Recently, you had an opportunity to go to Africa for your work. Tell us a little bit about that experience.

I’m friends with the elephant keeper at the Maryland Zoo in Baltimore. He knows a lot of elephant keepers around the world, and there’s a problem with elephants in Tanzania. He had connections in Denver with someone who was looking for somebody to go to Tanzania to learn about the bee fences that are used there. I didn’t know about human-elephant conflict, but basically the villagers who live hand to mouth by raising their crops in rural Tanzania spend all their lives trying to get a crop. When their crop comes up, they go and sell it in the market and get enough food to eat each day from it. Elephants are huge, they travel through, they pull up trees, they eat everything in their path, and so occasionally a herd of elephants will migrate through their crop lands and absolutely destroy their livelihood for an entire year. They’ll eat every melon in the patch, they’ll eat all the tomatoes, they’ll rip everything up. The people get furious and kill the elephants; so the idea was to (in a sustainable way) use bio-energy, namely in the form of bees, against bio-energy which is the invasion of elephants. It’s like doing biological battle.

We put up bee fences, and the bees move into the hives that we’ve set up. They’re all connected by a cable across the 50 hives we’ve built. The elephants try to cross the cable and shake the hives as a result because the beehives are suspended on the cable, which then causes the bees to come out and sting the elephants. That causes the elephants to diverge and go around the town; this has been about 80 percent successful.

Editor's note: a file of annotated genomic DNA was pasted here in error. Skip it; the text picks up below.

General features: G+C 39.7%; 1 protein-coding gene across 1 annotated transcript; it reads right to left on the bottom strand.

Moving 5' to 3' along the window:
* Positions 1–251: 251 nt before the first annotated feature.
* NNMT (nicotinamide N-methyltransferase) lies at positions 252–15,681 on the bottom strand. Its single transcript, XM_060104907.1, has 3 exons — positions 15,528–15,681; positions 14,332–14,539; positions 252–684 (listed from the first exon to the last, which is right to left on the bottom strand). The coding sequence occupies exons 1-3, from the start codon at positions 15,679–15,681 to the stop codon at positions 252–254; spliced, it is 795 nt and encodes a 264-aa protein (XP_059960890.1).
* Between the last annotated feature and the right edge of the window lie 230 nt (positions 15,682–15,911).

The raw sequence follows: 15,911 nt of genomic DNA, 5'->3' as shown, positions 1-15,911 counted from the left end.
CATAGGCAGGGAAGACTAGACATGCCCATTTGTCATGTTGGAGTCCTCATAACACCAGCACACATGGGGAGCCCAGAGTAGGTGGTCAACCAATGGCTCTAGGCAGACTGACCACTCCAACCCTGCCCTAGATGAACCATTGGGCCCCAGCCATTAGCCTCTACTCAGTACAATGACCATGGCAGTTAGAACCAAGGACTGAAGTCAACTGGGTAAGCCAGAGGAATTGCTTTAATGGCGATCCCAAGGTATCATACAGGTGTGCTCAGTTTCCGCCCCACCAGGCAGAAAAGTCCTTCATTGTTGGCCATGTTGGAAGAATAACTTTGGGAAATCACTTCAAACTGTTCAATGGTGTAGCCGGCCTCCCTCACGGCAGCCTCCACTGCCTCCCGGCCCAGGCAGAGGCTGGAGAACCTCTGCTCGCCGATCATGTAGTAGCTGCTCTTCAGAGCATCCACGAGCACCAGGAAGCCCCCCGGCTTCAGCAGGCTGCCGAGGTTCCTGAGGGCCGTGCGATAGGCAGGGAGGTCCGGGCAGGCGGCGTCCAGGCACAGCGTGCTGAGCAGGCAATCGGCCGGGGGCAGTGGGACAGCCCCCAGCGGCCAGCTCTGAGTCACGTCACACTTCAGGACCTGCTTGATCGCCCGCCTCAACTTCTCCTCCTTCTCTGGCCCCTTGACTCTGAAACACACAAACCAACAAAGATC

I was sent as a consultant to go look and possibly get involved, so now I’m onboard.

You’ve already taught at Osher. How does teaching Osher classes differ from teaching college students?

Older people, because they are vessels of humanity and they’ve lived a long time, they have a lot more experience to bring to the conversation. They also have a lot more bias, strangely enough, because they have been allowed to have their opinion for a long period of time. So many times they will be more sure of their opinions than a younger person. I think sometimes with older folks we tend to not envision or dream as much about how the future could be because we’re looking at the past. We’re still trying to understand all the experiences we went through and as a result we’re not as forward thinking because our futures are so much shorter than younger people’s. It’s kind of fun to teach younger people because younger people dream of a new world and a new way to do things, and they have issues but they’re much more malleable in many ways. That’s not to say that older people aren’t; older people bring wisdom, but they also bring a certain amount of solid thinking as opposed to flexible thinking.

They’re both wonderful to teach. There is something so comfortable about teaching a person who already understands (the older person), but there is something so exhilarating about teaching a person who can imagine a new way.

Outside of teaching and research, what are other things that you enjoy doing in your spare time?

I studied martial arts for 20 years, and I was badly injured when I was testing for my third degree black belt. I knew maybe 12 weapons. I’ve taught karate for 10 years, and I competed in international tournaments and took medals for it. So, I was a fighter and I also did some forms and things like that. I loved that, and I made all three of my kids become black belts or second degree black belts. So, now, all of us are martial arts trained. It was cool to study a Chinese culture (that’s the style I was in).

I have my own beehives; I have 15 hives and I do my own research on them. I built my own house, a bank barn that my husband and I walked into. It was ruined, and he and I spent 14 years cutting, splitting, taking down barns and moving lumber, mixing cement, clearing land; it took us a really long time to do that. He has since died. When my kids were nine, seven, and three, I became widowed by his death, but I still live in this house and my kids love this house. When I played hide-and-seek with them as kids, they could never find me because I knew where to hide. They’d have to cry uncle and say, “I can’t find you mom!” because I knew exactly the crevice to crawl into.

I’ve run a marathon, I’ve biked a hundred miles, I’ve walked 40 miles in a day, I’ve gone through a lot of education—I’ve really loved my life and I have a lot of friends all over the place. I don’t ever get to see them enough, but I love life and that is what we’re supposed to do—engage.